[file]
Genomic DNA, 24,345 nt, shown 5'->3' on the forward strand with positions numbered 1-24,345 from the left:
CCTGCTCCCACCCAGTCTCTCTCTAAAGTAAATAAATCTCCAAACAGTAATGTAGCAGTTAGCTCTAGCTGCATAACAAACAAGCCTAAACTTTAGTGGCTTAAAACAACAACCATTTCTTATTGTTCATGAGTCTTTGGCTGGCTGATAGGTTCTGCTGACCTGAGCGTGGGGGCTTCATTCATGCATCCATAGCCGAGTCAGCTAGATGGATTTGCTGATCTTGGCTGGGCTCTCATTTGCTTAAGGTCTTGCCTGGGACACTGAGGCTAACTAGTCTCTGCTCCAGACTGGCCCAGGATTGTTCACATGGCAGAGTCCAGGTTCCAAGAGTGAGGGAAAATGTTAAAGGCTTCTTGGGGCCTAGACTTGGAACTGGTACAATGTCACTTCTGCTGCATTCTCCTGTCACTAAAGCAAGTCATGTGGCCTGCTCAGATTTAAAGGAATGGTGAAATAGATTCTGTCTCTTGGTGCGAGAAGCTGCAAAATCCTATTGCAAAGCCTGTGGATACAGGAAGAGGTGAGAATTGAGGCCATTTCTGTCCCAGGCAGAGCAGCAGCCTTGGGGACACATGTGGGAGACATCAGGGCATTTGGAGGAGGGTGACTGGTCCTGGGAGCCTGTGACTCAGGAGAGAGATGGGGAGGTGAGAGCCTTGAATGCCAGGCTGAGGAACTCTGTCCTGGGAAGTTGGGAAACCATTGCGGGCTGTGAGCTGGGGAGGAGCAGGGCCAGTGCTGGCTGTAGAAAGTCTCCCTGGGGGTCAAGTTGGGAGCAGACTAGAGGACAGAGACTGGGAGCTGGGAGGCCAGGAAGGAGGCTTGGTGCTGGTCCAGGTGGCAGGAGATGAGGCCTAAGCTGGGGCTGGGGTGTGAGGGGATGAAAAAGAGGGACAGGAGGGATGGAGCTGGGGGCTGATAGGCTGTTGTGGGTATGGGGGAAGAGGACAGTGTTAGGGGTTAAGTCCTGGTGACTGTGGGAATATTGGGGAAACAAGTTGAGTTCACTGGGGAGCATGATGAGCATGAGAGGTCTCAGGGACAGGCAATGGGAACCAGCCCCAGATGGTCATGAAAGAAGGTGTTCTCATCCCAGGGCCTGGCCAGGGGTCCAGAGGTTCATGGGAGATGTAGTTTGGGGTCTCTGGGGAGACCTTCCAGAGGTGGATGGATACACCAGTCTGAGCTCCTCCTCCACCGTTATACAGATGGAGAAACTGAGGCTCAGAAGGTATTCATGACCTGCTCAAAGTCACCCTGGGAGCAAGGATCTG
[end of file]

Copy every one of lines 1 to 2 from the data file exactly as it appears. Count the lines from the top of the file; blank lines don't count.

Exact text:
Genomic DNA, 24,345 nt, shown 5'->3' on the forward strand with positions numbered 1-24,345 from the left:
CCTGCTCCCACCCAGTCTCTCTCTAAAGTAAATAAATCTCCAAACAGTAATGTAGCAGTTAGCTCTAGCTGCATAACAAACAAGCCTAAACTTTAGTGGCTTAAAACAACAACCATTTCTTATTGTTCATGAGTCTTTGGCTGGCTGATAGGTTCTGCTGACCTGAGCGTGGGGGCTTCATTCATGCATCCATAGCCGAGTCAGCTAGATGGATTTGCTGATCTTGGCTGGGCTCTCATTTGCTTAAGGTCTTGCCTGGGACACTGAGGCTAACTAGTCTCTGCTCCAGACTGGCCCAGGATTGTTCACATGGCAGAGTCCAGGTTCCAAGAGTGAGGGAAAATGTTAAAGGCTTCTTGGGGCCTAGACTTGGAACTGGTACAATGTCACTTCTGCTGCATTCTCCTGTCACTAAAGCAAGTCATGTGGCCTGCTCAGATTTAAAGGAATGGTGAAATAGATTCTGTCTCTTGGTGCGAGAAGCTGCAAAATCCTATTGCAAAGCCTGTGGATACAGGAAGAGGTGAGAATTGAGGCCATTTCTGTCCCAGGCAGAGCAGCAGCCTTGGGGACACATGTGGGAGACATCAGGGCATTTGGAGGAGGGTGACTGGTCCTGGGAGCCTGTGACTCAGGAGAGAGATGGGGAGGTGAGAGCCTTGAATGCCAGGCTGAGGAACTCTGTCCTGGGAAGTTGGGAAACCATTGCGGGCTGTGAGCTGGGGAGGAGCAGGGCCAGTGCTGGCTGTAGAAAGTCTCCCTGGGGGTCAAGTTGGGAGCAGACTAGAGGACAGAGACTGGGAGCTGGGAGGCCAGGAAGGAGGCTTGGTGCTGGTCCAGGTGGCAGGAGATGAGGCCTAAGCTGGGGCTGGGGTGTGAGGGGATGAAAAAGAGGGACAGGAGGGATGGAGCTGGGGGCTGATAGGCTGTTGTGGGTATGGGGGAAGAGGACAGTGTTAGGGGTTAAGTCCTGGTGACTGTGGGAATATTGGGGAAACAAGTTGAGTTCACTGGGGAGCATGATGAGCATGAGAGGTCTCAGGGACAGGCAATGGGAACCAGCCCCAGATGGTCATGAAAGAAGGTGTTCTCATCCCAGGGCCTGGCCAGGGGTCCAGAGGTTCATGGGAGATGTAGTTTGGGGTCTCTGGGGAGACCTTCCAGAGGTGGATGGATACACCAGTCTGAGCTCCTCCTCCACCGTTATACAGATGGAGAAACTGAGGCTCAGAAGGTATTCATGACCTGCTCAAAGTCACCCTGGGAGCAAGGATCTG